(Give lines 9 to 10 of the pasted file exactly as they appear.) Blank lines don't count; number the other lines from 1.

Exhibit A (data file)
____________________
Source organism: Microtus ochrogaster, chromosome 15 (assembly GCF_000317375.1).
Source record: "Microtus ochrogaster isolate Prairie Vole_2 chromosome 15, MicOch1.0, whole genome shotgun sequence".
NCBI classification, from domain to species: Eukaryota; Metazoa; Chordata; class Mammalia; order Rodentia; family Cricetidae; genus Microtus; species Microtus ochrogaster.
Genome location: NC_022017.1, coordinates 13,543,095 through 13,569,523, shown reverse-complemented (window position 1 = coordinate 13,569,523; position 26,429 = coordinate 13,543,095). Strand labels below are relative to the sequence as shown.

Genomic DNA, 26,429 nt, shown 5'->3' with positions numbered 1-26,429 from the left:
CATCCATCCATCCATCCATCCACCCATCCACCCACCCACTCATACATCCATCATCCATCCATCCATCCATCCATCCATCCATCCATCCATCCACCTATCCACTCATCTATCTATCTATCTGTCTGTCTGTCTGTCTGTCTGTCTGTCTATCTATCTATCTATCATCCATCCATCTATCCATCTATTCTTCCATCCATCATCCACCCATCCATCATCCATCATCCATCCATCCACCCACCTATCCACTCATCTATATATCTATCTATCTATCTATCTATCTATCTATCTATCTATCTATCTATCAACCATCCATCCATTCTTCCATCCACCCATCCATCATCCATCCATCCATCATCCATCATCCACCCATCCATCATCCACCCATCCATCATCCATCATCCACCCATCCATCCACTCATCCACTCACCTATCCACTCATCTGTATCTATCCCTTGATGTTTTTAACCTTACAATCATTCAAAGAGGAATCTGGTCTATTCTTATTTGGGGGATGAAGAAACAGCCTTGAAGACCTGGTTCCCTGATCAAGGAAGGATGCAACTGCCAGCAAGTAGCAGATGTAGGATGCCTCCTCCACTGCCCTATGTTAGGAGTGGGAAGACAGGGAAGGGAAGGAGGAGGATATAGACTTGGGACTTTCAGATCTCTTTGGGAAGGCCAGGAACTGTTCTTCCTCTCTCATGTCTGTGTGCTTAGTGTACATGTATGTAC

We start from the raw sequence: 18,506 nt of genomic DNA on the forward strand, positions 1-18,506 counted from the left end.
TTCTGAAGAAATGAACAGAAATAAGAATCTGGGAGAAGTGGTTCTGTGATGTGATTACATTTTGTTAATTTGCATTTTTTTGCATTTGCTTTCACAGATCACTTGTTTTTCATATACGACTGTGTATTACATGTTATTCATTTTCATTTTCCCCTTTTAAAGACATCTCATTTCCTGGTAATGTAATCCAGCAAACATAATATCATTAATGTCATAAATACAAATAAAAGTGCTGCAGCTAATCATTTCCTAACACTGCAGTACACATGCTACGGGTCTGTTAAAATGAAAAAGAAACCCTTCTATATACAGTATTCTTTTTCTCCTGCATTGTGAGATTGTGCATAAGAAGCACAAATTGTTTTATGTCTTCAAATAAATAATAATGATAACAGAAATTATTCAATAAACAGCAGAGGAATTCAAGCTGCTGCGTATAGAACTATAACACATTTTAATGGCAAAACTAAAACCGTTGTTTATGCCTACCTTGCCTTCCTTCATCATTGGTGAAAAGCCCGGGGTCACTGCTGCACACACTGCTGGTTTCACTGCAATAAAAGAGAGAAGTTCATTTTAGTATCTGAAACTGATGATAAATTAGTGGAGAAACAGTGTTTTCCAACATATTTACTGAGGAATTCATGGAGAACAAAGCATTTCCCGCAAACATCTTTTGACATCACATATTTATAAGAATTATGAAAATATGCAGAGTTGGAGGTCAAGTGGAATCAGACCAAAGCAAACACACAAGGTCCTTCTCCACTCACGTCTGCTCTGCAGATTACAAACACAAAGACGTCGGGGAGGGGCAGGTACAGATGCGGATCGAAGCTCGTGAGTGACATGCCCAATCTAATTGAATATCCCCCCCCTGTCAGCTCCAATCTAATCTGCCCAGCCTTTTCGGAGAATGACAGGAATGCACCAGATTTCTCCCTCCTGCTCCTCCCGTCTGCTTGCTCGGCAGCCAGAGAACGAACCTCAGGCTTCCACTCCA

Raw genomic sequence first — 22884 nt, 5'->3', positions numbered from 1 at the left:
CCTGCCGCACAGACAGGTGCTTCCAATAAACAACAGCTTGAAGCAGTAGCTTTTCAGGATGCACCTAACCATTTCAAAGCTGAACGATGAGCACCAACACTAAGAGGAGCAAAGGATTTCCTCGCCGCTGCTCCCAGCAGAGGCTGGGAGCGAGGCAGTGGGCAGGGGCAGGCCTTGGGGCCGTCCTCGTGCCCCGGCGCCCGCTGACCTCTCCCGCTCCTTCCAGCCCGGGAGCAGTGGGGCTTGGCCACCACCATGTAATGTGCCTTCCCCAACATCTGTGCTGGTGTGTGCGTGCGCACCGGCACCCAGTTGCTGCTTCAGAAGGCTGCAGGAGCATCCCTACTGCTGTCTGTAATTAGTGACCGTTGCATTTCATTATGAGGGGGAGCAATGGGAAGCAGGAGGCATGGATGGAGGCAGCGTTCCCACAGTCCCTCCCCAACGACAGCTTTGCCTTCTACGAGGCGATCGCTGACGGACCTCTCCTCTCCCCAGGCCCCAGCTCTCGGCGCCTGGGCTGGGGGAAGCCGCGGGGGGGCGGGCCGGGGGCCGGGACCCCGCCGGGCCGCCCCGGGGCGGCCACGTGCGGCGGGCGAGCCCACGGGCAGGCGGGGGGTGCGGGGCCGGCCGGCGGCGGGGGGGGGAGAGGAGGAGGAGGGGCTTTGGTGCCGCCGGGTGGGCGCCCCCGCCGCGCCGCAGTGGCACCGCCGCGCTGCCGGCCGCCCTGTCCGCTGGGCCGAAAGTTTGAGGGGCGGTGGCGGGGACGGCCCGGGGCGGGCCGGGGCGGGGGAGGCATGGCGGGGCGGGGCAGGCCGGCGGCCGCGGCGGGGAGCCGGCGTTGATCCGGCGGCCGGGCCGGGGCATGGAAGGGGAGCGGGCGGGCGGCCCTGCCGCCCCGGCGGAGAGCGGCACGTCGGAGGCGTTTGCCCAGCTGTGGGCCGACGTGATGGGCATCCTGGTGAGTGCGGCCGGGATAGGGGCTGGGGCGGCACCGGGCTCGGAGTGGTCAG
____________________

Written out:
Raw genomic sequence first — 22884 nt, 5'->3', positions numbered from 1 at the left:
CCTGCCGCACAGACAGGTGCTTCCAATAAACAACAGCTTGAAGCAGTAGCTTTTCAGGATGCACCTAACCATTTCAAAGCTGAACGATGAGCACCAACACTAAGAGGAGCAAAGGATTTCCTCGCCGCTGCTCCCAGCAGAGGCTGGGAGCGAGGCAGTGGGCAGGGGCAGGCCTTGGGGCCGTCCTCGTGCCCCGGCGCCCGCTGACCTCTCCCGCTCCTTCCAGCCCGGGAGCAGTGGGGCTTGGCCACCACCATGTAATGTGCCTTCCCCAACATCTGTGCTGGTGTGTGCGTGCGCACCGGCACCCAGTTGCTGCTTCAGAAGGCTGCAGGAGCATCCCTACTGCTGTCTGTAATTAGTGACCGTTGCATTTCATTATGAGGGGGAGCAATGGGAAGCAGGAGGCATGGATGGAGGCAGCGTTCCCACAGTCCCTCCCCAACGACAGCTTTGCCTTCTACGAGGCGATCGCTGACGGACCTCTCCTCTCCCCAGGCCCCAGCTCTCGGCGCCTGGGCTGGGGGAAGCCGCGGGGGGGCGGGCCGGGGGCCGGGACCCCGCCGGGCCGCCCCGGGGCGGCCACGTGCGGCGGGCGAGCCCACGGGCAGGCGGGGGGTGCGGGGCCGGCCGGCGGCGGGGGGGGGAGAGGAGGAGGAGGGGCTTTGGTGCCGCCGGGTGGGCGCCCCCGCCGCGCCGCAGTGGCACCGCCGCGCTGCCGGCCGCCCTGTCCGCTGGGCCGAAAGTTTGAGGGGCGGTGGCGGGGACGGCCCGGGGCGGGCCGGGGCGGGGGAGGCATGGCGGGGCGGGGCAGGCCGGCGGCCGCGGCGGGGAGCCGGCGTTGATCCGGCGGCCGGGCCGGGGCATGGAAGGGGAGCGGGCGGGCGGCCCTGCCGCCCCGGCGGAGAGCGGCACGTCGGAGGCGTTTGCCCAGCTGTGGGCCGACGTGATGGGCATCCTGGTGAGTGCGGCCGGGATAGGGGCTGGGGCGGCACCGGGCTCGGAGTGGTCAG